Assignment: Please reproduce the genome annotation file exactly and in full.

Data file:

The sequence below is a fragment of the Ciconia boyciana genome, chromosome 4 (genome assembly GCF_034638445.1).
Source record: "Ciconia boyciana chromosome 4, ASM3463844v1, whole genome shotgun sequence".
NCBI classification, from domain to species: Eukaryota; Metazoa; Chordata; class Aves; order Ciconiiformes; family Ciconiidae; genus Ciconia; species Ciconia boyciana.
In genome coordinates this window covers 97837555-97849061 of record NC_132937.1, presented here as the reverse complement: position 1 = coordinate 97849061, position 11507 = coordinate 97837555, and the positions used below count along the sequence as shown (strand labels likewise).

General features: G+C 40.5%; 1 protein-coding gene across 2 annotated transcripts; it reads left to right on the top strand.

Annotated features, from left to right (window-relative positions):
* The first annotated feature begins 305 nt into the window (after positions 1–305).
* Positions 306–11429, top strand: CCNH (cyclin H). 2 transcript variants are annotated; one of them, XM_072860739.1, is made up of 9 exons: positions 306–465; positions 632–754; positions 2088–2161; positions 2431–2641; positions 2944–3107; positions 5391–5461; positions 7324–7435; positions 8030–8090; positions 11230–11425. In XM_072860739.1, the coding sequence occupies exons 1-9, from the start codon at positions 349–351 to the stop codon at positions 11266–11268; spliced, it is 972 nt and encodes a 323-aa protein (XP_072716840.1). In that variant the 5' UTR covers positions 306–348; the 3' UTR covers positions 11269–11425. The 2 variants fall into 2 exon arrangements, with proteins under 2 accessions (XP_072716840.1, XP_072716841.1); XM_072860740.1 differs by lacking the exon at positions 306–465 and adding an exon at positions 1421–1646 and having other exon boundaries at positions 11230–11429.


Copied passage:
The sequence below is a fragment of the Ciconia boyciana genome, chromosome 4 (genome assembly GCF_034638445.1).
Source record: "Ciconia boyciana chromosome 4, ASM3463844v1, whole genome shotgun sequence".
NCBI classification, from domain to species: Eukaryota; Metazoa; Chordata; class Aves; order Ciconiiformes; family Ciconiidae; genus Ciconia; species Ciconia boyciana.
In genome coordinates this window covers 97837555-97849061 of record NC_132937.1, presented here as the reverse complement: position 1 = coordinate 97849061, position 11507 = coordinate 97837555, and the positions used below count along the sequence as shown (strand labels likewise).

General features: G+C 40.5%; 1 protein-coding gene across 2 annotated transcripts; it reads left to right on the top strand.

Annotated features, from left to right (window-relative positions):
* The first annotated feature begins 305 nt into the window (after positions 1–305).
* Positions 306–11429, top strand: CCNH (cyclin H). 2 transcript variants are annotated; one of them, XM_072860739.1, is made up of 9 exons: positions 306–465; positions 632–754; positions 2088–2161; positions 2431–2641; positions 2944–3107; positions 5391–5461; positions 7324–7435; positions 8030–8090; positions 11230–11425. In XM_072860739.1, the coding sequence occupies exons 1-9, from the start codon at positions 349–351 to the stop codon at positions 11266–11268; spliced, it is 972 nt and encodes a 323-aa protein (XP_072716840.1). In that variant the 5' UTR covers positions 306–348; the 3' UTR covers positions 11269–11425. The 2 variants fall into 2 exon arrangements, with proteins under 2 accessions (XP_072716840.1, XP_072716841.1); XM_072860740.1 differs by lacking the exon at positions 306–465 and adding an exon at positions 1421–1646 and having other exon boundaries at positions 11230–11429.